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Thread: Great learning site: Mr. Carlson's Lab

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    Senior Member Mars Amp Repair's Avatar
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    Great learning site: Mr. Carlson's Lab

    For newbies and even some of us 'Seasoned' techs. He covers a great variety of important tube amp tricks and concepts just repairing and modifying this signal tracer.
    Search YouTube: 'Electronic Repair Adventure- 'The Signal Tracer'. Mr. Carlson's Lab.
    He also rebuilds a Fender 135W combo amp from a technical standpoint although he's not a musician and does it from a non-musician standpoint. (I haven't watched that one yet).
    He does alk this in a very understandable-down-to-earth manner. Glen

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    Supporting Member TomCarlos's Avatar
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    Thanks for the post. The video collection looks interesting!!

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    Stray Cap DrGonz78's Avatar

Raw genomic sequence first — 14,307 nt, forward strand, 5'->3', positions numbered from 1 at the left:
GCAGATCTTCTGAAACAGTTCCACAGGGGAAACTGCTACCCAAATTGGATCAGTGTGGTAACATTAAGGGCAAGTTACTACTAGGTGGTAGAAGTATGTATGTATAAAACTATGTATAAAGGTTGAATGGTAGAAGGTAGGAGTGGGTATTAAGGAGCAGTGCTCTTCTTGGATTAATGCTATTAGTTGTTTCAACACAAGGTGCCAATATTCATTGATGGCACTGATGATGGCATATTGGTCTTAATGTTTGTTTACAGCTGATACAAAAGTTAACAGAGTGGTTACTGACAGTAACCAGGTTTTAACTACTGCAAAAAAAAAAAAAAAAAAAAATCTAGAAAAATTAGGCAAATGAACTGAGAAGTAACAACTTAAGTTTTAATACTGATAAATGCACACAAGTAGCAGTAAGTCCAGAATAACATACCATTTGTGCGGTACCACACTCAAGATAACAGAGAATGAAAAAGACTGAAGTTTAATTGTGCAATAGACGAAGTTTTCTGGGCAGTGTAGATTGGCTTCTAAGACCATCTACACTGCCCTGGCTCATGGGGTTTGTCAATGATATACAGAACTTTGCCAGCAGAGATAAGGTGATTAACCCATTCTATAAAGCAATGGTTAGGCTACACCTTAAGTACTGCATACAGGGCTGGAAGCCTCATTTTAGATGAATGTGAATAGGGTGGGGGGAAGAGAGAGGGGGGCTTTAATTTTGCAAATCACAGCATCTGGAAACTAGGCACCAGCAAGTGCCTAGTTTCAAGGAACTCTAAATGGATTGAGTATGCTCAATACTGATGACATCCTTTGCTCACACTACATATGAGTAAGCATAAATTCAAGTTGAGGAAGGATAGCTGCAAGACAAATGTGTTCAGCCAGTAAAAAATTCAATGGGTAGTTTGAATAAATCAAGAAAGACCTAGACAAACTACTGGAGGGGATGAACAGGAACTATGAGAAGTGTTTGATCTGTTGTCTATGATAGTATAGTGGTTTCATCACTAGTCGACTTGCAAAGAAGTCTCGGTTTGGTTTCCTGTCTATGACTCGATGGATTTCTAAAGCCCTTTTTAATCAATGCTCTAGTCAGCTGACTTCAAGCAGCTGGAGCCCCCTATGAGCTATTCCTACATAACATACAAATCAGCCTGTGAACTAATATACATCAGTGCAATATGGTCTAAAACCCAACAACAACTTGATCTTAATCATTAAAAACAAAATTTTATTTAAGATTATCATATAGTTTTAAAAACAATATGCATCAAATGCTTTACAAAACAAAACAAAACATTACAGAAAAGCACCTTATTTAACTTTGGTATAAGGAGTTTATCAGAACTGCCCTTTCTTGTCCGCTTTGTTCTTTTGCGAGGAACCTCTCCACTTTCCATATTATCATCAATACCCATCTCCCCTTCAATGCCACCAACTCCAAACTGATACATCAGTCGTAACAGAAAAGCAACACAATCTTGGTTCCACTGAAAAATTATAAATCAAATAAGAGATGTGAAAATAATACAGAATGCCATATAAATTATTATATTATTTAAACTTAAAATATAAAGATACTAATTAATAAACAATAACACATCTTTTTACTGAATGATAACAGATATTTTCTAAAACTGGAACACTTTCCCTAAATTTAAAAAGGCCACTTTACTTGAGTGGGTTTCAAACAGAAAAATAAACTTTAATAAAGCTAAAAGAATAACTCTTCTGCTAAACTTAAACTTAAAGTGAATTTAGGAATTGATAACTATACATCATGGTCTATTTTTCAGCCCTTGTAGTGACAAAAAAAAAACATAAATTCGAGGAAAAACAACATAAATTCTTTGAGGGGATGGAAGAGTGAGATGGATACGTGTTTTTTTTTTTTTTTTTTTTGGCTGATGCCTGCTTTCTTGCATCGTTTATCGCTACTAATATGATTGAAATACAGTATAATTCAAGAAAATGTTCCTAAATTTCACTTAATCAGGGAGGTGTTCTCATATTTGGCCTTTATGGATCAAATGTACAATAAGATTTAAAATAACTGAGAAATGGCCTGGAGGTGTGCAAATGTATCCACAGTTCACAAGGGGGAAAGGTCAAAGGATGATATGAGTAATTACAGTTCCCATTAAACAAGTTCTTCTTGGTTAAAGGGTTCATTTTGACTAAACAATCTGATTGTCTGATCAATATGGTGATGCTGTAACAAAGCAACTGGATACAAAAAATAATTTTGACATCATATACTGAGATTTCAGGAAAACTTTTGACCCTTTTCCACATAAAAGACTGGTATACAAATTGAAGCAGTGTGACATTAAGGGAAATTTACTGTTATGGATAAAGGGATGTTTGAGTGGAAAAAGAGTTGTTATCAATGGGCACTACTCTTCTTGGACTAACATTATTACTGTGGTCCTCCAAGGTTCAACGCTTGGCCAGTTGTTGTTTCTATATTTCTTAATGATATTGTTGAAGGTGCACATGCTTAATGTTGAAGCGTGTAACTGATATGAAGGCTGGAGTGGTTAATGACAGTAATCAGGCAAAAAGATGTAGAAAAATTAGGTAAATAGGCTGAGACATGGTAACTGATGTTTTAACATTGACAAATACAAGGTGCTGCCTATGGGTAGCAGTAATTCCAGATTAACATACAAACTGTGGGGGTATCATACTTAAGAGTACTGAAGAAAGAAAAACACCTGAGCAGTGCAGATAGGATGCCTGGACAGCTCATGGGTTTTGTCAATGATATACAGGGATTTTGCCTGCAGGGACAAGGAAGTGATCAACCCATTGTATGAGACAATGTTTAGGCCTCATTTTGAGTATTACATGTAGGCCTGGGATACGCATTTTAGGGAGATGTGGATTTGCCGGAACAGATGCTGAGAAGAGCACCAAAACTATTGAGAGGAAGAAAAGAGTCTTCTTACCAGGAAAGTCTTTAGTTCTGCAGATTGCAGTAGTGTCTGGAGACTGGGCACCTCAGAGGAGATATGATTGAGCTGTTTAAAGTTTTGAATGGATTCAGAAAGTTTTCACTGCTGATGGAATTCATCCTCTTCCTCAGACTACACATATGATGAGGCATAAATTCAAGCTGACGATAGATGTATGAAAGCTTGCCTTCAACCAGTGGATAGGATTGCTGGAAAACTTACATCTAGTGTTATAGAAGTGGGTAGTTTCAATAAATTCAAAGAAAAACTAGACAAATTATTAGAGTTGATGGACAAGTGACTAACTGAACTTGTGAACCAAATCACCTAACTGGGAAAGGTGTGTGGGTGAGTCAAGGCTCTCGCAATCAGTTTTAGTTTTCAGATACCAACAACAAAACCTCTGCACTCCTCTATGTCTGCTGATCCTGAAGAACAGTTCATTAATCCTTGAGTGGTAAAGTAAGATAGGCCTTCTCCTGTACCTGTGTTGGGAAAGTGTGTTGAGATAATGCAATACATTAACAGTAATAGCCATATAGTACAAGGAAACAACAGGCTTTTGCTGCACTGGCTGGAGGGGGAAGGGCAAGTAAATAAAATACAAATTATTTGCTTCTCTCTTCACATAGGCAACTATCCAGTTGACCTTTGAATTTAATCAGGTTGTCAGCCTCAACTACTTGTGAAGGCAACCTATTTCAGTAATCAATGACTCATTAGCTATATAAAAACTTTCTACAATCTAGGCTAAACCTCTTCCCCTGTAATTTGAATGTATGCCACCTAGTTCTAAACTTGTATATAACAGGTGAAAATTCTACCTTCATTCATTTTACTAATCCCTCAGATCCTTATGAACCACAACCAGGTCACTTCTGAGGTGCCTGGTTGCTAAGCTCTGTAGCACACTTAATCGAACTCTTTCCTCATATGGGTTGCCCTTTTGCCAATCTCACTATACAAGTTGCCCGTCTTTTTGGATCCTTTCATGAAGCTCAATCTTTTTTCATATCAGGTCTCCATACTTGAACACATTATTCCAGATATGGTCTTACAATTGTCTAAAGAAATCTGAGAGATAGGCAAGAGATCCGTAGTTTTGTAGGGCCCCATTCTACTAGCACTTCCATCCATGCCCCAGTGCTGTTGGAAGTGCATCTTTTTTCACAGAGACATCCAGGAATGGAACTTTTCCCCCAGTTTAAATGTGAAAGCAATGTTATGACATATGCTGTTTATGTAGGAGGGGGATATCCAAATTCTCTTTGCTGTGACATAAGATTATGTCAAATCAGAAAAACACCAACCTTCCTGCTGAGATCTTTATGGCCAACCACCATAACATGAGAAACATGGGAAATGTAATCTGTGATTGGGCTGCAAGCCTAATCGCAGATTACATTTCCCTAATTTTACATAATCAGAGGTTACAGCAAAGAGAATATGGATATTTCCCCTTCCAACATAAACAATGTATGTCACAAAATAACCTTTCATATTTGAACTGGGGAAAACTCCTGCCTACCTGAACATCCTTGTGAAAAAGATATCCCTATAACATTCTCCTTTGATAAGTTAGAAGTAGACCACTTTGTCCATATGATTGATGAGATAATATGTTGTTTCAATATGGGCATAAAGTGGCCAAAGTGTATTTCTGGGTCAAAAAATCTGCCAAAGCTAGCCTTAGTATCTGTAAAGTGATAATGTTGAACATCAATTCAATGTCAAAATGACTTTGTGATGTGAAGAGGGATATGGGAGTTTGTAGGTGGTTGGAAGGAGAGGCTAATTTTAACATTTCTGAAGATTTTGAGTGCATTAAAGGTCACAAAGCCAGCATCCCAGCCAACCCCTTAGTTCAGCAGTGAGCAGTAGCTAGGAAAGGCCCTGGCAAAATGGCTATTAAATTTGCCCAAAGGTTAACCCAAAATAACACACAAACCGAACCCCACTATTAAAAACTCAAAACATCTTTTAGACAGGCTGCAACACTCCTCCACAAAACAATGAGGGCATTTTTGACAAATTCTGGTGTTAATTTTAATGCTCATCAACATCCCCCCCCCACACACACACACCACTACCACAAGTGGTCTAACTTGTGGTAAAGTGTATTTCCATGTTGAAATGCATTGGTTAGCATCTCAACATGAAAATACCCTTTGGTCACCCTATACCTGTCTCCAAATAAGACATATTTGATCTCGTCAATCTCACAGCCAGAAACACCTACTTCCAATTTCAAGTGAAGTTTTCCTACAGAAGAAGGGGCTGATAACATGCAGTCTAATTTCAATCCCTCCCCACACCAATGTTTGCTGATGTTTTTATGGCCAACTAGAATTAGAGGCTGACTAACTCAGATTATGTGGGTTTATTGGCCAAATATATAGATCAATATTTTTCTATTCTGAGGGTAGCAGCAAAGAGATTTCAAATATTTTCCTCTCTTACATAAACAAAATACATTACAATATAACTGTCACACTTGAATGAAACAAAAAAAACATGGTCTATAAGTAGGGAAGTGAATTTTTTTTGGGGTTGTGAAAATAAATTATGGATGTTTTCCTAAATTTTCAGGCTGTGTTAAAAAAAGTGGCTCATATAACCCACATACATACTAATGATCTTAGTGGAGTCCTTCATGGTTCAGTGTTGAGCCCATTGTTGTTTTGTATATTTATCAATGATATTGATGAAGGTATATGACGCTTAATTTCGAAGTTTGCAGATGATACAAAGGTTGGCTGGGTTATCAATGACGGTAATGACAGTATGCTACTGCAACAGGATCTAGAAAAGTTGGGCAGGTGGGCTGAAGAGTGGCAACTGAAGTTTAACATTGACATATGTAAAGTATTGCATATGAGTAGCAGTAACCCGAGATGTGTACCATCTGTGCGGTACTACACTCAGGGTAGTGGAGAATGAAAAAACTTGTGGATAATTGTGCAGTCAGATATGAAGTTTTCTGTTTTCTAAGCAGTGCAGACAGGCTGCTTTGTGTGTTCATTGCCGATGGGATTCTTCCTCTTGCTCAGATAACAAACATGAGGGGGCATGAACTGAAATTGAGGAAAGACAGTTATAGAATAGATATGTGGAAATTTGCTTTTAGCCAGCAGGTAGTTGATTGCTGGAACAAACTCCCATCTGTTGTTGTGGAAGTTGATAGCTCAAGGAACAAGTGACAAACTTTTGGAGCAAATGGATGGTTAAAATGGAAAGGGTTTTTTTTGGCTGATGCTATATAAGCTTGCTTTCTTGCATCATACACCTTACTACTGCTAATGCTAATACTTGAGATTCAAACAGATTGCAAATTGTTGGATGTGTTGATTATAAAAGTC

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    One his latest videos that I watched from him was about checking out an old generator. Since he lives in Canada and the power went out in the past. So just like MEF we get all variety of repairs. Just don't follow his advice by removing surface mount caps by twisting them real quick with needle nose pliers. I am sure it works but if you accidentally rip off the solder pads, that would suck.

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    When the going gets weird... The weird turn pro!

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    Senior Member Mars Amp Repair's Avatar
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    Quote Originally Posted by DrGonz78 View Post
    One his latest videos that I watched from him was about checking out an old generator. Since he lives in Canada and the power went out in the past. So just like MEF we get all variety of repairs. Just don't follow his advice by removing surface mount caps by twisting them real quick with needle nose pliers. I am sure it works but if you accidentally rip off the solder pads, that would suck.
    Yes, I agree. I probably wouldn't use that method, either! What I do might make someone else cringe, too. Rock the cap from side to side until you remove the cap sans the leads which remain soldered to the pdb for easier removal.
    Anyway, his videos are always informative & as always we use our own judgement with our own experience as to our personal take-away.